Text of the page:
Shared Nursing as an Emergency Relief Effort

What do infants and young children need in Haiti? The same thing infants and young children need in our neighborhoods:  breastfeeding.  What if their mothers are no longer available to breastfeed?  Babies need the next best thing. wet nursing or the expressed milk of another mother.

After a series of missteps from a number of well-meaning organizations, ILCA  issued a statement this week in support of shared nursing in Haiti as the earlier calls for outside milk donations subside.

What went wrong? Mothers heard the internet call for donated milk and wanted to respond.  “Tell them not to send it,” said Eric Porterfield, a spokesman for the American Red Cross. “I’m 100 percent sure we didn’t ask for that.”  News stories such as MANBC’s  “Call for breast milk donations in Haiti goes bust” and blogs such as Hoyden about Town (“For Haiti Orphans, Crooss Nursing Can Save Lives”) are beginning to sort the story.

Long-standing organizations on the ground ask for support that empowers women to nourish the youngest survivors.  Haitians are feeding their children, taking relatives and neighbors under wing, and rebuilding home.

“For Haiti Orphans Wet Nursing Can Save Lives” (ILCA)

UNICEF, WHO and PAHO recommend wet nursing, also called “cross nursing” or “shared breastfeeding,” for infants without mothers to “ensure their survival in an emergency situation.”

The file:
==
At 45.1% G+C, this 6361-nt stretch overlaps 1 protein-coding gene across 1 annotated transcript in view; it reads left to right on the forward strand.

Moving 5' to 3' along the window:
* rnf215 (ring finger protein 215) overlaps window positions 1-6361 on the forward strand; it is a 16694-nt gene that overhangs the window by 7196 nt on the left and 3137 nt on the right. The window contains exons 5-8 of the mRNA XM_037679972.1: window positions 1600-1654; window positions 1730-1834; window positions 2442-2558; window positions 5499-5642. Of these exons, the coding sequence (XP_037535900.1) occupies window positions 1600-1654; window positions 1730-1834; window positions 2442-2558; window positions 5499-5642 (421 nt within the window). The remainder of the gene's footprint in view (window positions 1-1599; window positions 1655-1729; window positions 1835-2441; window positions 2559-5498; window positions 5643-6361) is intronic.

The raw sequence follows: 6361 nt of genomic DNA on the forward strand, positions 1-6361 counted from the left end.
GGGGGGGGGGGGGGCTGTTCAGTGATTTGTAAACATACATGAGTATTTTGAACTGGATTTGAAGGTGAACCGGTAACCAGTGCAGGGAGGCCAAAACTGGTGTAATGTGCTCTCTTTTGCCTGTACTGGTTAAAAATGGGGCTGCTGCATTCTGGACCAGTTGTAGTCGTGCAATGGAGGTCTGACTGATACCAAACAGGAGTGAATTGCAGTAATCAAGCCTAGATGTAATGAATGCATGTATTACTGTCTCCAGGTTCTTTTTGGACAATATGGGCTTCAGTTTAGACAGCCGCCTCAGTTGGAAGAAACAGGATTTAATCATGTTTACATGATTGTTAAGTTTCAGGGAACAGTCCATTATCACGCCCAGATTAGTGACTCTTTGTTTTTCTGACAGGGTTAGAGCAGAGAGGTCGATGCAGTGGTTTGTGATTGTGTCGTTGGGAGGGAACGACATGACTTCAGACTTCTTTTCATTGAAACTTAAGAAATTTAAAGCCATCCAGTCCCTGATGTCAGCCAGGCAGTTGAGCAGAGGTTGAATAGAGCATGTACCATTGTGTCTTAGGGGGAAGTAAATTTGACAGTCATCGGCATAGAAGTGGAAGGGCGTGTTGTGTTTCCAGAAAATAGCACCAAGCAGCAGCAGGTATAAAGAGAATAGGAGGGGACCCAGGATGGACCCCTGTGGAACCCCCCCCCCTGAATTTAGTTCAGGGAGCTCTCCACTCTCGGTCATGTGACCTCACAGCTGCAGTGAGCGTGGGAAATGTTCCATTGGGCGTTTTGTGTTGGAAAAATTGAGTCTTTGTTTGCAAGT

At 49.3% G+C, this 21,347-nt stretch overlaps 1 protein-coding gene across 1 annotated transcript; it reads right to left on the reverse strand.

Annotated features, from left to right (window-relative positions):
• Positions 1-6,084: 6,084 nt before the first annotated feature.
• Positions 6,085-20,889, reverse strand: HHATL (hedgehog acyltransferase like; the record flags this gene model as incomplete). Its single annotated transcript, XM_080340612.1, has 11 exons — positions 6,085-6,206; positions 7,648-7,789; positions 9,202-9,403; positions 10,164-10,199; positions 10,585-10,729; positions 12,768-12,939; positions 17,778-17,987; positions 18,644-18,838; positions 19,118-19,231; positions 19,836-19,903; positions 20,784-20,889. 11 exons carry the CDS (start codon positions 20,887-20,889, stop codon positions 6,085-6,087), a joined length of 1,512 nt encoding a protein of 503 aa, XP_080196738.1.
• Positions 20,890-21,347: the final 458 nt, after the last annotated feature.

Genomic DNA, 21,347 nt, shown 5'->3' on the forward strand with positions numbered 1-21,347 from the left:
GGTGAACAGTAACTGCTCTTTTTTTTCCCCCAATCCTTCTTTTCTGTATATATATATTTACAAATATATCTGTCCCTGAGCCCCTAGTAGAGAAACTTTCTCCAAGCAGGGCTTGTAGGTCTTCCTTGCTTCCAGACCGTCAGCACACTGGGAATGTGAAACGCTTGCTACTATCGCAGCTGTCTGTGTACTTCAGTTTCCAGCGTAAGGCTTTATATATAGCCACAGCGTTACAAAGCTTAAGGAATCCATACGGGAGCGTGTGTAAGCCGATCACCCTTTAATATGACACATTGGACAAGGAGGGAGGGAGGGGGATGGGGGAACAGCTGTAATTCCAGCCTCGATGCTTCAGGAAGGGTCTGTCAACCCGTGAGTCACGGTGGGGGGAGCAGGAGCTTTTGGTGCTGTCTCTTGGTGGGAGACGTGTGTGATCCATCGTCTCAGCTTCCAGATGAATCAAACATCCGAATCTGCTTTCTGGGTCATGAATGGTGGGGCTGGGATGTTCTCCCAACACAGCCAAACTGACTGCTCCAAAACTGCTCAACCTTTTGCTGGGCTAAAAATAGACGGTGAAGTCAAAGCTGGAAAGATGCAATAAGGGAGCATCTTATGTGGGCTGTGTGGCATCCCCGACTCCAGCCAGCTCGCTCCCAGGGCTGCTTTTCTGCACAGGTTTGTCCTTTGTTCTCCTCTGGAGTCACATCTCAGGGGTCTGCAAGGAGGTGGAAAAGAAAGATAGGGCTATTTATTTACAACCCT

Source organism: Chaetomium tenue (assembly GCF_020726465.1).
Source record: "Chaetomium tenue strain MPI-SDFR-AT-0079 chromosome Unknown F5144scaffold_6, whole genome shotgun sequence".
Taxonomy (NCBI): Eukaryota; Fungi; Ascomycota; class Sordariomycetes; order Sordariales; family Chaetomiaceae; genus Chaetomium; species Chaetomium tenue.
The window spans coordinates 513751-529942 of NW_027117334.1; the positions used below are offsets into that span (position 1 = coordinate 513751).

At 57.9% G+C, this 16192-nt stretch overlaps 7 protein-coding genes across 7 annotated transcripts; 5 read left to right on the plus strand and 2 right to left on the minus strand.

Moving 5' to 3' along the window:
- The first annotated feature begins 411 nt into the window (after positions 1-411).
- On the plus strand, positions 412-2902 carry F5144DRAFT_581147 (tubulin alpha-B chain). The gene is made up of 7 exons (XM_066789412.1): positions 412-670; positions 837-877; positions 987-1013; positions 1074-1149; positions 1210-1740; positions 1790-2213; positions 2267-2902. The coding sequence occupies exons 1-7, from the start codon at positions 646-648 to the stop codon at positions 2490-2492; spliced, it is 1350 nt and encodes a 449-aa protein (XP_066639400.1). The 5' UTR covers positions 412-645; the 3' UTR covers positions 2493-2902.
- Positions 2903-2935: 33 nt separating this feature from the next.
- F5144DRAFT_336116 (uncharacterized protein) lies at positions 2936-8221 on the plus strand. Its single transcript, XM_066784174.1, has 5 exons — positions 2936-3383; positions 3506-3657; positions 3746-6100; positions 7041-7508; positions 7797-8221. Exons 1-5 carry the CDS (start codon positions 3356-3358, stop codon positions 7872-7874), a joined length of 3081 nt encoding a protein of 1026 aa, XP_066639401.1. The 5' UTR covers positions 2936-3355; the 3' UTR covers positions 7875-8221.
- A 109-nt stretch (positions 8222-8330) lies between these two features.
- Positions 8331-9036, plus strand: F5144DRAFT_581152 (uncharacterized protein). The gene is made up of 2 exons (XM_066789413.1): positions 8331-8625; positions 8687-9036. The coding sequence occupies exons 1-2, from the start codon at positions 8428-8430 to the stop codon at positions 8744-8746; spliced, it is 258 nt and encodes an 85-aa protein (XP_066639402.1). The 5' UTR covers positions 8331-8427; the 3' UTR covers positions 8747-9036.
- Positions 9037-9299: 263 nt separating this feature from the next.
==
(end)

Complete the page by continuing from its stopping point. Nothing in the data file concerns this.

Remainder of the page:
“Breastfeeding is the First Line of Defense in a Disaster.” (ILCA)

“Interventions to protect infants include supporting mothers to initiate and continue exclusive breastfeeding, relactation for mothers who have ceased breastfeeding, and finding wet nurses for motherless or separated babies.”

“Global Strategy for Infant and Young Child Feeding.” (WHO)

The World Health Organization recommends wet nursing or banked milk before the use of artificial milks.  This is true for everyday emergencies as well as catastrophic emergencies.

Why infant formula causes deaths due to diarrhoea (ENN)

Even when properly prepared, artificial milks lead to illness and death in third world conditions.

If you are curious — or confused — about the effects of sending commercial formula or donated human milk to Haiti during this crisis, please visit these links for a straightforward read.  There are reasons everyday practices we are used to in the United States will not work in Haiti where life, quite simply, hangs in the balance.

If you are in a position to affect the decisions of individuals or organizations responding to crisis, we hop e this information will help  We are not asking the women and children of Haiti to take up breastfeeding.  We are supporting a culturally normal  way of life and health during a time in which it is threatened.

Breastfeeding is normal and restorative.  We hope that life in Haiti will soon reach some kind of normal, that the efforts to help will be restorative for so many families trying to move forward

—  Susan

For an overview of shared nursing perspectives in the US, please click on the LLLI icon above.

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